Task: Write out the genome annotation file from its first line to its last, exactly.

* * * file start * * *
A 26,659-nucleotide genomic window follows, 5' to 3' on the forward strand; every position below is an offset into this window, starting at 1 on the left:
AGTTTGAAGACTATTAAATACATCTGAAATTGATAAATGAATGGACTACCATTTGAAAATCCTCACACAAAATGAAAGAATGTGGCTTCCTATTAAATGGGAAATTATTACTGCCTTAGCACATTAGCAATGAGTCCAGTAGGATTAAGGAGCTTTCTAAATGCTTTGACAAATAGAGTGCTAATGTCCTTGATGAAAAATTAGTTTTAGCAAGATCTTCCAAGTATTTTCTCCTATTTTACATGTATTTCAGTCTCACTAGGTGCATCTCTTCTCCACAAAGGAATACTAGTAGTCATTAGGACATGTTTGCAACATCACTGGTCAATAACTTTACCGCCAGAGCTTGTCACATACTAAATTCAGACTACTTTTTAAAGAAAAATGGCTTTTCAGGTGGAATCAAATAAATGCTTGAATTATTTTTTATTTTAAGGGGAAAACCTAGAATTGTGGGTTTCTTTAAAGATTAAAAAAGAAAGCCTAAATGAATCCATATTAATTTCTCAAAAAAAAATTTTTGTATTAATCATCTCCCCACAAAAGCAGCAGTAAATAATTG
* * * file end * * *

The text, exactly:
A 26,659-nucleotide genomic window follows, 5' to 3' on the forward strand; every position below is an offset into this window, starting at 1 on the left:
AGTTTGAAGACTATTAAATACATCTGAAATTGATAAATGAATGGACTACCATTTGAAAATCCTCACACAAAATGAAAGAATGTGGCTTCCTATTAAATGGGAAATTATTACTGCCTTAGCACATTAGCAATGAGTCCAGTAGGATTAAGGAGCTTTCTAAATGCTTTGACAAATAGAGTGCTAATGTCCTTGATGAAAAATTAGTTTTAGCAAGATCTTCCAAGTATTTTCTCCTATTTTACATGTATTTCAGTCTCACTAGGTGCATCTCTTCTCCACAAAGGAATACTAGTAGTCATTAGGACATGTTTGCAACATCACTGGTCAATAACTTTACCGCCAGAGCTTGTCACATACTAAATTCAGACTACTTTTTAAAGAAAAATGGCTTTTCAGGTGGAATCAAATAAATGCTTGAATTATTTTTTATTTTAAGGGGAAAACCTAGAATTGTGGGTTTCTTTAAAGATTAAAAAAGAAAGCCTAAATGAATCCATATTAATTTCTCAAAAAAAAATTTTTGTATTAATCATCTCCCCACAAAAGCAGCAGTAAATAATTG